A Conversation With Kayo Dot’s Toby Driver

todayJune 29, 2023 76 3

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By Deacon Wolfe

Music Journalist

Kayo Dot is a strange band. Despite having a nearly twenty-year tenure, with a whopping ten albums under their belt, they have managed to stay in the underground for their entire career. It is this that I believe to be the biggest tragedy in all of modern music: the fact that these absolute genius performers and composers have managed to go unknown for so long. For this reason, I decided to have a conversation with their lead singer and composer Toby Driver, to expose a few more people to the awe-inspiring genius that is their Avant-Rock.


From left to right: Jason Byron, Toby Driver, and Greg Massi.
From left to right: Jason Byron, Toby Driver, and Greg Massi. | Toby Driver


In this interview, Toby and I discussed a great many things, such as what his band is all about, musical burnout, and even deeper subjects like emotional maturity and moving on from loss; but the snippet I will include is about the difficulties of having your music accepted by an elitist classical world as a rock musician, and how rock music is just as emotionally meaningful and artistic as classical music.

Deacon: I want to ask: are there any unique challenges that came about from being a rock composer?

Toby: The main difficulty that I came across in my career and I still am dealing with these days is, as a rock composer, the classical world tends to make a lot of judgments about that. And it’s not really like the classical musicians who are making judgments, but it’s really the institutions that make judgments.

So if you are a composer and you have on your CV, all of this work that you’ve done, but a lot of it is rock and then you go and you try to get some kind of funding or grant for a project from an arts institution. And you present your CV, and you say this is what I’ve done. They just see you as a rock musician, which seems unserious and it doesn’t only seem unserious, but it also seems that rock musicians can exist inside of the marketplace and, rock music generally will be able to sell more records than any other genre of music, like any of the artsy genres like classical or jazz or experimental or anything like that.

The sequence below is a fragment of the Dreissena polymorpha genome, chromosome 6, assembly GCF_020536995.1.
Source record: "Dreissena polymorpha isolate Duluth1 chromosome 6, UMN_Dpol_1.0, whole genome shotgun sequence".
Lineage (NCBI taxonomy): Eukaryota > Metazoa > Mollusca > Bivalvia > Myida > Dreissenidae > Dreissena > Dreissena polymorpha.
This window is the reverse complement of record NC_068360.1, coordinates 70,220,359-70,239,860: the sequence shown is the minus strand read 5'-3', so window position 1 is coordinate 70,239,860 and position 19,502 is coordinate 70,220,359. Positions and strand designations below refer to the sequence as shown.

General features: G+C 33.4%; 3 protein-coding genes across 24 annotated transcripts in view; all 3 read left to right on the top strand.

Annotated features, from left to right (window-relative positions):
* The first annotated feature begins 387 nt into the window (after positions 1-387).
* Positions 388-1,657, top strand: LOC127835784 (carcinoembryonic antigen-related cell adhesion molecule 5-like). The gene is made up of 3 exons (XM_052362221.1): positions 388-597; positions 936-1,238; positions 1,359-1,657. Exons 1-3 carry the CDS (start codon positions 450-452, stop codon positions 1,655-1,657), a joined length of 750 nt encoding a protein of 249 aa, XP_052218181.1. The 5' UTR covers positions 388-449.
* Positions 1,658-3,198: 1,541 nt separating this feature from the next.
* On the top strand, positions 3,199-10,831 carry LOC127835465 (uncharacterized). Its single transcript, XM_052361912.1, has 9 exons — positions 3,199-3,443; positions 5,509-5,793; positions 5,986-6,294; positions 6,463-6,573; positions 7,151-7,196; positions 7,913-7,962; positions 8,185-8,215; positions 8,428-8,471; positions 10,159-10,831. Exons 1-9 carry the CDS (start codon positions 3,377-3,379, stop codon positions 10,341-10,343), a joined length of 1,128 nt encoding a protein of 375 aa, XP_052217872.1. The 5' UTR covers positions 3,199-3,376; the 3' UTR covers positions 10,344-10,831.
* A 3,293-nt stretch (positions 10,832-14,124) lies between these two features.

And so when these institutions are present when they have funding that is available, they’ll just say, well, the rock musician can just sell records and the rock musician doesn’t need the funding, and then the person that’s making the super abstract stuff that probably needs the funding more and that’s not necessarily untrue, but the amounts of money that we’re talking about are so negligible, like the amount of money that, like somebody making super super niche prog or experimental rock, it’s almost equal to zero the same way that an experimental musician is making something equal to zero. And the experimental musician is probably making more, because they can get these sweet festival dates that pay them a whole ton, and somebody that exists in a liminal space such as a rock composer doesn’t actually get those opportunities because the space that we exist in is too liminal.

Deacon: Yeah, it’s a real problem, just in general. Classical institutions, even at Texas State, which is not a very pretentious university, we’re not Berklee, but even the music program here finds itself being a little uncaring towards rock musicians and people who don’t dedicate everything, time money to the classical and jazz pursuits. Which is very unfortunate because I feel like bands like Godspeed You! Black Emperor have really proved that rock music can be beautiful. Even going back to something incredibly mainstream, like “Dream On” by Aerosmith. That song is beautiful, but I feel like a lot of people would reduce it to being just glam rock, or whatever.

Toby: Yeah. A whole other side of that too is that rock musicians certainly do dedicate everything. Even if it might not be that they’re dedicating, let’s say all of their practice time. Maybe they’re not as great a performer as somebody that goes to Juilliard, as somebody who’s going to Juilliard is maybe practicing six to eight hours a day and becoming virtuosic, and maybe a rock musician is practicing one to two hours a day or something. But those rock musicians are dedicating everything in their lifestyle to do this very, very difficult thing. And the rock lifestyle is really uncomfortable compared to the classical lifestyle, which is just posh and comfortable and sweet where every single gig they get hotel rooms given to them. It’s really totally different. Rock musicians surely dedicate all of their energy to making something happen.

To listen to the whole interview, check out this link!

And be sure to listen to Toby’s latest two works, Moss Grew on the Swords and Plowshares Alike by Kayo Dot and Thymiamatascension by Alora Crucible.

Written by: Preethi Mangadu

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